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A Lemonade Stand– Bringing a Bit of American Childhood to Bury St. Edmunds

Amelia and I have been conducting a very interesting social experiment, right in front of our house.  Since my daughter is six, has time on her hands, and has been begging for a backyard playhouse, I thought it was time for her to do a lemonade stand. This is a great age to start learning about basic economics, problem-solving, and working hard to make things happen for ourselves.  I also loved the idea of using it for a little bit of an outreach to our neighborhood, maybe getting to introduce ourselves to more of the people who live around us.

Did you know that British kids don’t do lemonade stands?  To be honest, I had no idea, even though I did know that lemonade here is a fizzy drink (which is why we specified that it was American– also a conversation piece, I hoped.) 
I didn’t really even think about it– we decided it was time for Amelia to go through this (American) childhood rite of passage, and it never occurred to me that having a lemonade stand might be unusual here.  In fact, it’s more than just unusual– it’s unheard of, at least in our town.  A lucky coincidence is that there was recently a commercial on local television for HSBC, featuring a very enterprising little American girl with a lemonade stand.  I think there would be almost no point of reference for what was going on at our front gate, otherwise!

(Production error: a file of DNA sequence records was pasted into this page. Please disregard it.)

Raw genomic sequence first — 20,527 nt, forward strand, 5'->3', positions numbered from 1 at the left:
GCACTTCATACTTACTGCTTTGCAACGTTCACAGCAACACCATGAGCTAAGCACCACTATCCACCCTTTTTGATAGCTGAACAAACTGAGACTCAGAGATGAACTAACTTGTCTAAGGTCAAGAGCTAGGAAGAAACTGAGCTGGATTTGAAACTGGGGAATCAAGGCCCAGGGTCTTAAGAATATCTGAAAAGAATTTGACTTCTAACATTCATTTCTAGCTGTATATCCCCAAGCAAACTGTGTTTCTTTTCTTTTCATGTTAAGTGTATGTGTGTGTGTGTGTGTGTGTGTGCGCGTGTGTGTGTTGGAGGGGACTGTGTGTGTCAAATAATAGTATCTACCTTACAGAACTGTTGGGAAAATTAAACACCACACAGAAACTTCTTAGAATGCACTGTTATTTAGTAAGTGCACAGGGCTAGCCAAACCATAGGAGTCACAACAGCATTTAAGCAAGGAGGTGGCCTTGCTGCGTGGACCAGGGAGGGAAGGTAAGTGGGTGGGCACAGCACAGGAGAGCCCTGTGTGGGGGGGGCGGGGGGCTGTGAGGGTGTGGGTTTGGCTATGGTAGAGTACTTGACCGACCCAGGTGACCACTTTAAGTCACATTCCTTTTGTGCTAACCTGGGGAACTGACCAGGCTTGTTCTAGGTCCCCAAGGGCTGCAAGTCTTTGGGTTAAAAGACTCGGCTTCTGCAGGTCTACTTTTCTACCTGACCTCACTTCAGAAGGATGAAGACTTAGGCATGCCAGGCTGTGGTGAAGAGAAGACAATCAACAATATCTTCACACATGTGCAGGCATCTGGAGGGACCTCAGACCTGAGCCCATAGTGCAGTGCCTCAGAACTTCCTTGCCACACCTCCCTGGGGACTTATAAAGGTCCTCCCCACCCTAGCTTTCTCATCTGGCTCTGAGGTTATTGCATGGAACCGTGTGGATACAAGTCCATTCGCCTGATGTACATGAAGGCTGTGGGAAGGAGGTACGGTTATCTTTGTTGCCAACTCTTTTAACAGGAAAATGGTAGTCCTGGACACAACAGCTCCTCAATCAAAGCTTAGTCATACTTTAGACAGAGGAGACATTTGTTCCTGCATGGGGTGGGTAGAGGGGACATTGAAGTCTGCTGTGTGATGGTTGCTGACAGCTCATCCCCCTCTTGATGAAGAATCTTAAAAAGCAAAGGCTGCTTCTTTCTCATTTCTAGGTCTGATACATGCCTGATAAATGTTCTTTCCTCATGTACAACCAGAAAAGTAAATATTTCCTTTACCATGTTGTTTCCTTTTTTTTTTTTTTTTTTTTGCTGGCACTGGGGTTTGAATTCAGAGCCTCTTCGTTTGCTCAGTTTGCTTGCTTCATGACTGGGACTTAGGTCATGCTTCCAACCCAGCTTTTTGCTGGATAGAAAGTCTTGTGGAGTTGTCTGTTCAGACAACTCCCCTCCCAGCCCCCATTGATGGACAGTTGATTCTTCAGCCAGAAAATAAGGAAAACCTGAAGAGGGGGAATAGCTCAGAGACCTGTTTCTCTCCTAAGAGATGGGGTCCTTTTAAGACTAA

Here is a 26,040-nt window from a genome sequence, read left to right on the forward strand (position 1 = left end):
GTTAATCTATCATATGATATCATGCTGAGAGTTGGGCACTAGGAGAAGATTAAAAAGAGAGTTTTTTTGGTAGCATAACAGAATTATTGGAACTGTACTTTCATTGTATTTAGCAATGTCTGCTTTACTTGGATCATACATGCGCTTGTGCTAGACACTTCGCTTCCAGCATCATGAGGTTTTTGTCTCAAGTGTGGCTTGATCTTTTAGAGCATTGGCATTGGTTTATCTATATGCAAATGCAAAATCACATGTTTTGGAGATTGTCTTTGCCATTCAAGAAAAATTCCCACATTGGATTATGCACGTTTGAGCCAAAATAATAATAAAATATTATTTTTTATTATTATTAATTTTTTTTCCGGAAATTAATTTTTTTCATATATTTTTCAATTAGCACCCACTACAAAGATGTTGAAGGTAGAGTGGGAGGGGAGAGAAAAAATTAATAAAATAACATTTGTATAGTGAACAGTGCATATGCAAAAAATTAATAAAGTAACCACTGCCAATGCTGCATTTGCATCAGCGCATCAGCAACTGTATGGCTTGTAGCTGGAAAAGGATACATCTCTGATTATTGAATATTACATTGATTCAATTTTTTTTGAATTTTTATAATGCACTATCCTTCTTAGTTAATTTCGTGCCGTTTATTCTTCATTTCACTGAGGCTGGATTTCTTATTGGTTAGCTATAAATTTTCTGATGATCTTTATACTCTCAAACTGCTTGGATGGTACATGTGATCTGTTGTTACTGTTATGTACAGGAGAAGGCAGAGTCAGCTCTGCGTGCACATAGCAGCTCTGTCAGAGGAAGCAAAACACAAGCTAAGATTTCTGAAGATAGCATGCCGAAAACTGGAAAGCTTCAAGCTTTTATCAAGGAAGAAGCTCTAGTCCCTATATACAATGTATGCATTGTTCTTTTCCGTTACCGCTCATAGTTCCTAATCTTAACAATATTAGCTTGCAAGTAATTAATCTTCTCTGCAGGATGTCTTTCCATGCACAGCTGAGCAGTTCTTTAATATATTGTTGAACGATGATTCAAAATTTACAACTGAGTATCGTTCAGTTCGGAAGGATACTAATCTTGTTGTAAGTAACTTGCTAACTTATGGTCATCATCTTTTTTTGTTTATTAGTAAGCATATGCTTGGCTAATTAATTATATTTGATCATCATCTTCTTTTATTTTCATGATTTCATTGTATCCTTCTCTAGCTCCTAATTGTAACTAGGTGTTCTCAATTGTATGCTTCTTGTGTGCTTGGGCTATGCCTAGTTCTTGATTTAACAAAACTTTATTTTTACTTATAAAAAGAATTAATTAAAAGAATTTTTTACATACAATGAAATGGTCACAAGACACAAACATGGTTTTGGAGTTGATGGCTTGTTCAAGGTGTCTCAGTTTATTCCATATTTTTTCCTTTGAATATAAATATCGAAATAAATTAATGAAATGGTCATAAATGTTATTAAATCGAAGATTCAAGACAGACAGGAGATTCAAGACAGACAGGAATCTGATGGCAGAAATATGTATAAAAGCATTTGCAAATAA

I have to say, the first day that we set up, and Amelia sat out there to sell was a little hard for me to take.  We get a ton of foot traffic on our street, and most people completely ignored my sweet little salesgirl.

It took a little while for it to dawn on me that this was a completely foreign situation for everyone walking by.  A few people have stopped, interested, and then they would say with recognition, “Ah, like that bank advert!”  Many people just looked confused, others acted like she was panhandling.  Fortunately, Amelia doesn’t take it personally.  If she is anything, she is tenacious.  She latches onto an idea and never lets go.  So, she started calling out to every single person walking by.  I loved listening to the evolution of her marketing techniques, eventually inviting people to “cool off with a nice, cold glass of lemonade!”  I did have to do quite a bit of coaching in terms of how she hollered, since people in Bury can feel harassed quite easily. (Read more about that here.)  Now that we’ve done it a few times, Amelia has mastered the fine art of cordially inviting people to enjoy a drink.  I love watching her work, and seeing her come up with new ideas.  The qualities that often really exhaust me as a parent (not taking no for an answer, or doggedly pursuing me with her plans for my life, for example) are exactly what make her a great salesperson.